2015-11-20 15:34:00

IS claims attack on Italian priest in Bangladesh

The Islamic State group has claimed the Nov. 18 attack on an Italian Catholic missionary in Bangladesh that has left him in critical condition.  Three men on a motorcycle fired shots at Father Piero Parolari, a priest of the PIME society, as he was riding his bicycle in the town of Dinajpur, about 415 kilometers north of the capital, Dhaka. After the attack, Fr. Parolari underwent surgery in Dinajpur Medical College Hospital, but was later flown to Combined Military Hospital in Dhaka for better treatment.

A statement posted on a militant website Friday says the priest was shot several times with a gun fitted with a silencer.  IS accused the 57-year-old priest of what it called ``Christianizing campaigns.'' The Islamic State radio, al-Bayan, also reported the claim. In Dinajpur, police detained 11 members of the hard-line Islamist Jamaat-e-Islami party for questioning over Father Piero’s attack. Police have tightened security in all churches and the homes of foreign missionaries since the attack, said Dinajpur police chief Ruhul Amin. IS has claimed responsibility for the two earlier attacks on foreigners in Bangladesh but the government says the extremist Sunni militant group does not have a presence in the country.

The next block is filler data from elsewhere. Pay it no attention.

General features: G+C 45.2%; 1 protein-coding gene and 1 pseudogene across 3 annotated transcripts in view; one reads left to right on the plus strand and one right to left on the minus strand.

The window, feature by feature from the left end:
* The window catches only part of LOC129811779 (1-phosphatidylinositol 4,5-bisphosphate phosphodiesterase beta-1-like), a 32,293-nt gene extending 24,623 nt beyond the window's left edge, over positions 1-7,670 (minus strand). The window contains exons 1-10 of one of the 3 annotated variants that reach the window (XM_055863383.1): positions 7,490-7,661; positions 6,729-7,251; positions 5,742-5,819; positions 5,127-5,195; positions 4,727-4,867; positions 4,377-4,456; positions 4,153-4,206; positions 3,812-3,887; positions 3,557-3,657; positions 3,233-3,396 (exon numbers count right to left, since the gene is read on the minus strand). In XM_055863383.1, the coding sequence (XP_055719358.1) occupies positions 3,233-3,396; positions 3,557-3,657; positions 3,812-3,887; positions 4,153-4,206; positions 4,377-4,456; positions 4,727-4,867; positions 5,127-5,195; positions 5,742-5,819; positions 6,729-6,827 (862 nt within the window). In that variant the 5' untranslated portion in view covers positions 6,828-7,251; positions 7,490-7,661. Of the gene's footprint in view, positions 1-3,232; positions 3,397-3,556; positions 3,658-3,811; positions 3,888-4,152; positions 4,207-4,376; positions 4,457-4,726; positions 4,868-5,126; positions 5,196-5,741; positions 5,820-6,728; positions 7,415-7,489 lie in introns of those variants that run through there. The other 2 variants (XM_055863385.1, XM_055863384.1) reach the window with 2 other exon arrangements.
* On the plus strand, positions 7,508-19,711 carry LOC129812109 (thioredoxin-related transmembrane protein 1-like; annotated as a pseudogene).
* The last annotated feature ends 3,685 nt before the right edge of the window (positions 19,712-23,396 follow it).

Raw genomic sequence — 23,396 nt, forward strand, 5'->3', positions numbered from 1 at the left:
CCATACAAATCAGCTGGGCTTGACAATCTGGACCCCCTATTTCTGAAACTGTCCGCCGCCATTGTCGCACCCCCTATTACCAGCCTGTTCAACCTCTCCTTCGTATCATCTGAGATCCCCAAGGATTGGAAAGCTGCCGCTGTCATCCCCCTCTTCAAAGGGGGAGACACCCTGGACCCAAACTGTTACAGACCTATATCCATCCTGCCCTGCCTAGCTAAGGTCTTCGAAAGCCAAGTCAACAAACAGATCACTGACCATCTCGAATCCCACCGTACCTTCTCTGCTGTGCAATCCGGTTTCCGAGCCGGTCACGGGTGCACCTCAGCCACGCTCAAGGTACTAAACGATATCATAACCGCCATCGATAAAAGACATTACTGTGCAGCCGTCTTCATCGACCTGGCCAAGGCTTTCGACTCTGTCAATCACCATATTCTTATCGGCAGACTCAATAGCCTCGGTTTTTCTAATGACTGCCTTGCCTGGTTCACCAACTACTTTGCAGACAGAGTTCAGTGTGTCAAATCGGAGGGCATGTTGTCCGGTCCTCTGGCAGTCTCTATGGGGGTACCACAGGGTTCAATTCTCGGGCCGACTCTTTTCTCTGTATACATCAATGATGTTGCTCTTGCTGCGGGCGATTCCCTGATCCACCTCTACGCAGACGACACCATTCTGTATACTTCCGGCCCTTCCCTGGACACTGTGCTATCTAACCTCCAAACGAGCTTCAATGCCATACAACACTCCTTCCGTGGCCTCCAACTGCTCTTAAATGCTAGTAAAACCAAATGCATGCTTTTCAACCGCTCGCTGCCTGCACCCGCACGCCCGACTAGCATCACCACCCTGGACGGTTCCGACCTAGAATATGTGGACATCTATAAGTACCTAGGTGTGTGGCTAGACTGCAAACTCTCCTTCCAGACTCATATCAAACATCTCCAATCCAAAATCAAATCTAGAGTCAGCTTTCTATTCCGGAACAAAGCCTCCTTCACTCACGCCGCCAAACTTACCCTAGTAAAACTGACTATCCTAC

"The (Islamic State) claim of attacking Father Piero is shocking and a matter of concern for us. We have been living in fear and restricted our movements since the attack," said Father Anthony Sen, parish priest of Queen of Fatima Church in Thakurgaon district in Dinajpur Diocese.  On Nov. 18, hundreds of Catholics staged a demonstration in northern Rajshahi to protest the attack.  The Catholic bishops’ Justice and Peace Commission and the Bangladesh Christian Association will jointly hold a protest rally on Nov. 21 in Dhaka.  "We don’t know what the extremists want to achieve by attacking the church and missionaries but it has become a matter of grave concern. We ask the government to investigate the case properly and punish the attackers, no matter who they are," said Theophil Nokrek, secretary of the Justice and Peace Commission.

Attacks on Christians and priests are rare in Bangladesh. However, in early October, a Bangladeshi Protestant pastor narrowly escaped death after three members of the banned local militant outfit Jamaatul Mujahedin Bangladesh tried to slit his throat.  Once considered a moderate Muslim-majority country, Bangladesh has seen a rising tide of radical Islamist violence in recent times. (Source:UCAN/ AP)

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